Now that Isis has gotten a hang of this training thing, I’m starting to enjoy taking her to school. It’s way better working with a group of other dogs, and we’re starting to feel friendly toward some of her fellow students, including other shepherds and a 7-month-old floppy-eared Great Dane she’s been in class with since the first day. The Great Dane’s owner asked me my name Monday evening and I commented that it was funny that we know the dogs’ names, but not each other’s.
Class was moving along nicely when Mrs. Trainer let us know that a pit bull was working in the adjacent parking lot. It was muzzled, she said, but very aggressive. If the pit bull came at us, we should get in front of our own dog, she advised.
I’m so twisted that I thought to myself, “Now that would be exciting.”
The pit bull (who had shorter legs and a flatter face than most of the pits I’ve seen) was thrashing about on its lead, but when we moved our dogs farther away from the offending animal, I observed it sitting calmly beside its handler.
I can’t even remember what we were working on when I looked up and saw that the pit bull wasn’t wearing a lead anymore. It scrambled from a seated position toward the Great Dane, the nearest dog to the parking lot. Isis sat very peacefully (possibly oblivious) while the pit bull attacked the friendly dog. The Great Dane’s owner and Mrs. Trainer tried to move their bodies between the two dogs and wound up falling down on top of each other on the ground.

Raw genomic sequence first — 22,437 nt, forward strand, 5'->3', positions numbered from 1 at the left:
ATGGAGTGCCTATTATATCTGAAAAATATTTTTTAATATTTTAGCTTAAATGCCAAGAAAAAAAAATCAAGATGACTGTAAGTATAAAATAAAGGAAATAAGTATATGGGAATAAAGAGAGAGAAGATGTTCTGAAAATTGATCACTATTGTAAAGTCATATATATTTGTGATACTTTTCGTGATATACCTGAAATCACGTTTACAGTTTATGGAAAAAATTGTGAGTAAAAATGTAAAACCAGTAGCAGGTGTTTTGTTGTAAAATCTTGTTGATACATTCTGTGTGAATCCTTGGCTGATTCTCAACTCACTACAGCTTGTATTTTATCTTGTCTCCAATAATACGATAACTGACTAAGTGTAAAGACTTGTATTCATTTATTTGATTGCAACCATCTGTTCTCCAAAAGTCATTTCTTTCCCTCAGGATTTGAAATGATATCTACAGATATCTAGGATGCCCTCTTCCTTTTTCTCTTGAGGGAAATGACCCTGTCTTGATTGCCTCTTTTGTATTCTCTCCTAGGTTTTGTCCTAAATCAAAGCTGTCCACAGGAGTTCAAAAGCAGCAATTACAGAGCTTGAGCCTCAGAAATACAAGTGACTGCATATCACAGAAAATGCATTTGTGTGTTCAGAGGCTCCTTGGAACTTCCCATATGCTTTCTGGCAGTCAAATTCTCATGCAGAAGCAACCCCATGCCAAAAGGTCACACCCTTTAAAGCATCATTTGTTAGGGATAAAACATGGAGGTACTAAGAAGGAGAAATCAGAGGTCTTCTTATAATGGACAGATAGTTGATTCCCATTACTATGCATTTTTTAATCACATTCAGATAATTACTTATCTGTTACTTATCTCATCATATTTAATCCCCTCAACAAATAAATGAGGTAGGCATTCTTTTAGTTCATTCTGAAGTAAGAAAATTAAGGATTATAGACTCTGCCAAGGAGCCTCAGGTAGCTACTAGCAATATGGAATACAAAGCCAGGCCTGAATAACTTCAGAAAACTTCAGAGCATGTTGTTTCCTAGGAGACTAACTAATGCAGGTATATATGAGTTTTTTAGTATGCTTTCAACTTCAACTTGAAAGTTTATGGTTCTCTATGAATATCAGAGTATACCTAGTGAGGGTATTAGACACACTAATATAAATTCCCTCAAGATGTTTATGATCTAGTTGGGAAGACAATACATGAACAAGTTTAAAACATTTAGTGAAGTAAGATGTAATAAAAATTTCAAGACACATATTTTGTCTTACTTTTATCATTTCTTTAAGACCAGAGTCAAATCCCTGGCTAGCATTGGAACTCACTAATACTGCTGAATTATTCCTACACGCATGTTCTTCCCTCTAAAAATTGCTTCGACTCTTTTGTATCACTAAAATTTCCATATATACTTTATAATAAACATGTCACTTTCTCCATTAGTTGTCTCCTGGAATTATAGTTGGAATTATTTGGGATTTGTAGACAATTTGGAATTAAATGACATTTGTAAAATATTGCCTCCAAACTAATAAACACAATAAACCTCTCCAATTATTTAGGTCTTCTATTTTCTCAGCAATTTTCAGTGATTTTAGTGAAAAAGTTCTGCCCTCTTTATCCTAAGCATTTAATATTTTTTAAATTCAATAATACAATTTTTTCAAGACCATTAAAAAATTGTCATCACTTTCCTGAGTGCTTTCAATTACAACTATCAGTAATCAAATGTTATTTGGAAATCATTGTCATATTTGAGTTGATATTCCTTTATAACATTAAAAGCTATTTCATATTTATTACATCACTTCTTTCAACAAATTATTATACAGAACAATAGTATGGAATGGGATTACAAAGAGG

The pit bull was wrangled and Mrs. Trainer said, “We’re done.”
She took the Great Dane and her owner inside and examined the puppy. Isis and I followed because I sort of felt like the owner was my friend and I wanted to be there for her. She was teary and shaken. Mrs. Trainer found three puncture wounds on the puppy, who was taking it quite well. When I left, the owner and Mrs. Trainer were discussing whether to take the dog to a more expensive 24-hour clinic or wait til morning to go to the vet.
The pit bull’s handler was standing near her car, looking hysterical.
I was shaken too, and so grateful that Isis hadn’t been the target. When I got home, Rob asked me about the school’s liability, which hadn’t even occurred to me. Hell, yeah, the owner should have taken her dog to the 24-hour clinic and the school should pay for it.
I signed a release holding the school harmless for acts of negligence by myself, any person acting together with me or any animal I bring to class. What about the acts of an aggressive pit bull being given a private lesson, who, under the supervision of Mr. Trainer, was off lead and allowed to attack a dog in a group lesson?
Which makes me wonder about the liability of a martial arts instructor who allows a student to spar a little too enthusiastically and injure another student…but it’s not the same thing, because a martial arts student, in theory, should have more impulse control than an aggressive pit bull. Is it reasonable to expect dog trainers to have more control over their students than martial arts instructors have over theirs?
So I’ll go back to wondering why the pit bull was off lead at all. And whether the pit bull can be rehabilitated (to use Cesar Millan’s phrase) or will be put down. And whether the school will compensate the Great Dane’s owner. And whether she is having trouble sleeping too.